What Happened at Choren?
If you have not heard by now, Choren Industries has begun bankruptcy proceedings. For those who don’t know, since 2009 I have worked as the technology advisor for the major investor and primary funding source for Choren’s day-to-day operations. I have just returned from a visit to their plant in Freiberg, Germany. Due to the nature of my relationships with my employer and with Choren, I have to be guarded about what I say. To be clear, I do not work for Choren, and thus am not writing this as a Choren spokesman of any sort. But I do want to shed a bit more light on the situation.
First of all, to give a bit of background on Choren, the company’s roots go back to 1990. You can read their entire history on Choren’s website, but here are the highlights.
- In 1998, Choren completed a pilot plant in Freiberg, Germany where they first produced methanol, and then later gas for electrical power and finally Fischer-Tropsch diesel. They tested a number of different feedstocks, including wood. That pilot plant ran from 1998 to 2004, and fuel was supplied to DaimlerChrysler and Volkswagen for fleet testing. Operating data were also being gathered to scale up the process.
- Scale-up from the pilot plant was begun in 2003 at the Freiberg site. The gasifier would be scaled up from the pilot plant scale of 1 MWth to 45 MWth.
- Shell’s Fischer-Tropsch technology was being used in the plant, and in August 2005 Shell became an investor in Choren. Daimler and Volkswagen later joined as investors. One of the consequences of Shell’s investment was that the plant — still under construction — had to be brought up to Shell’s safety standards. This was absolutely the right thing to do, but it caused a delay in the construction of the plant. Additional safety standards were implemented in the wake of the BP accident in Texas City that killed 15 people. Once more, this was the right thing to do, but caused delays and additional costs.
- I personally became aware of Choren in 2007, and made a visit to their Freiberg plant in April 2008 (documented here) from my home at that time in the Netherlands. I was generally impressed with what they were doing, but I also raised questions around costs. My conclusion at that time was that they would eventually work out the kinks, but I thought it could take a while.
- In 2009, I accepted a job as Chief Technology Officer for the man who is presently the largest shareholder of Choren (although to be clear, Choren is not his only investment). Before I accepted the job we had a lot of philosophical discussions about the difficulty of scaling up new technology, as well as the amount of time it takes to do so. We both shared a belief that oil prices are inevitably headed much higher, and in that case we both believed the Choren process would be ultimately economically viable.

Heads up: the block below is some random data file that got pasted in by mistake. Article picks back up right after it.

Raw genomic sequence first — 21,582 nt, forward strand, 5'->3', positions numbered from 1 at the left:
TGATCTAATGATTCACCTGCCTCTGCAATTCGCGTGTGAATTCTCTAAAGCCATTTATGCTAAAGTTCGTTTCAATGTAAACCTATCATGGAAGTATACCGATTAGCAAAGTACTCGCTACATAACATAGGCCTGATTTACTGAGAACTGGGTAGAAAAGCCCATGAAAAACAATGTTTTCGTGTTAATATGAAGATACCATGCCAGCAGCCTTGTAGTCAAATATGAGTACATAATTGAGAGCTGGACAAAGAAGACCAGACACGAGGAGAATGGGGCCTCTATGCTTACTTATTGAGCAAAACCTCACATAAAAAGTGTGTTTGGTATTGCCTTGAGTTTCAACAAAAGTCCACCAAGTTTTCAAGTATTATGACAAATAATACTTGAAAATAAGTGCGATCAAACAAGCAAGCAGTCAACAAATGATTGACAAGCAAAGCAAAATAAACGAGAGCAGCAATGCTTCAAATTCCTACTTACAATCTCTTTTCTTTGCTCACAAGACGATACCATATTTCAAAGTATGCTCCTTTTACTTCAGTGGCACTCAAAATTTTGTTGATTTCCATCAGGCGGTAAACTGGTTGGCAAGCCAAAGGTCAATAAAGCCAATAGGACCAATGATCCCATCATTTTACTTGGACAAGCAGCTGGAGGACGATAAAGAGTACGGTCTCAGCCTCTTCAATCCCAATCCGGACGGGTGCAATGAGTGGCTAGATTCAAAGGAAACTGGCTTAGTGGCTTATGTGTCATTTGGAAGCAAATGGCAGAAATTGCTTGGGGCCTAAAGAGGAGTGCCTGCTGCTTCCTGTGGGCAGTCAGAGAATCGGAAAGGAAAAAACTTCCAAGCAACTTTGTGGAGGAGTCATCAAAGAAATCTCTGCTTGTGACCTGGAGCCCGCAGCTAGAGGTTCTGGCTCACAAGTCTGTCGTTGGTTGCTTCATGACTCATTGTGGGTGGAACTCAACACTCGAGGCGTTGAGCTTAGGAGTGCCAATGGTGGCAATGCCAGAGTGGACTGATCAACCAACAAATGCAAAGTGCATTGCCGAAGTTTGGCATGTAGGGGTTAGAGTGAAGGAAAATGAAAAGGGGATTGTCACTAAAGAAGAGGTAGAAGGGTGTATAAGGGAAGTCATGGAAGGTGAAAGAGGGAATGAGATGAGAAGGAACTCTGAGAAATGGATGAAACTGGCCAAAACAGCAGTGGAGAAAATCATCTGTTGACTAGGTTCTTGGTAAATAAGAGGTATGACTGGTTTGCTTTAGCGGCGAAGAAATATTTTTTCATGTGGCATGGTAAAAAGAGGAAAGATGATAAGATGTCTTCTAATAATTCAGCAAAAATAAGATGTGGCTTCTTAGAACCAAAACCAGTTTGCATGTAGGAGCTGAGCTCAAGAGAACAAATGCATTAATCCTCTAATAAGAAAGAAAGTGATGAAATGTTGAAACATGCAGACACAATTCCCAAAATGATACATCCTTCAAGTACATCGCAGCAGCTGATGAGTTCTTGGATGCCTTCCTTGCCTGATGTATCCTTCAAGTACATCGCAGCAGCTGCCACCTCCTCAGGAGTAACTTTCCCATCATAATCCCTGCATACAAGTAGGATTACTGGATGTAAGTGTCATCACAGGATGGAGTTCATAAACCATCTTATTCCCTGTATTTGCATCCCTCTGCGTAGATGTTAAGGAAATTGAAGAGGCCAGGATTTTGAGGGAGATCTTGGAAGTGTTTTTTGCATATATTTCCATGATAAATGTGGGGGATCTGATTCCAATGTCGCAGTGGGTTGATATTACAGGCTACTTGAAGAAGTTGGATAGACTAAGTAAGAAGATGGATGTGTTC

- Choren also started commissioning the gasification section in 2009. Thus began the long process of running for a period of time, and then shutting down and making adjustments. One of the biggest challenges in doing this is that there is no blueprint; nobody had run a gasifier like this at this scale on a biomass feedstock. So the plant had to work through many new technological challenges, and with a staff of 290 employees, the time it took to work through the issues was costly.
Because they had elected to forgo government funding, private investors have borne the development costs over the past few years. Several of those investors — including Shell — have exited at various points due to the time and cost it was taking to work out the technical issues. Ultimately, my employer was largely funding the ongoing operations of Choren from his pocket.
While the plant has made good progress, commissioning took far longer than expected. I had in fact warned that it would take at least a year to start up the plant once it was mechanically complete, but it was taking even longer than I expected. It finally got to the point that all investors decided to stop funding development, because all of the technical bugs had not been worked out. It wasn’t that there were any technical show-stoppers, it was just that the timing of how long it would take to work through the issues was uncertain.
Comparison to Range Fuels
It is inevitable that some will compare this situation to that of Range Fuels. However, there are some very important differences. First and foremost, I made it very clear that my criticisms of Range Fuels were never about failing. As my February 2010 essay on Range Fuels explicitly stated: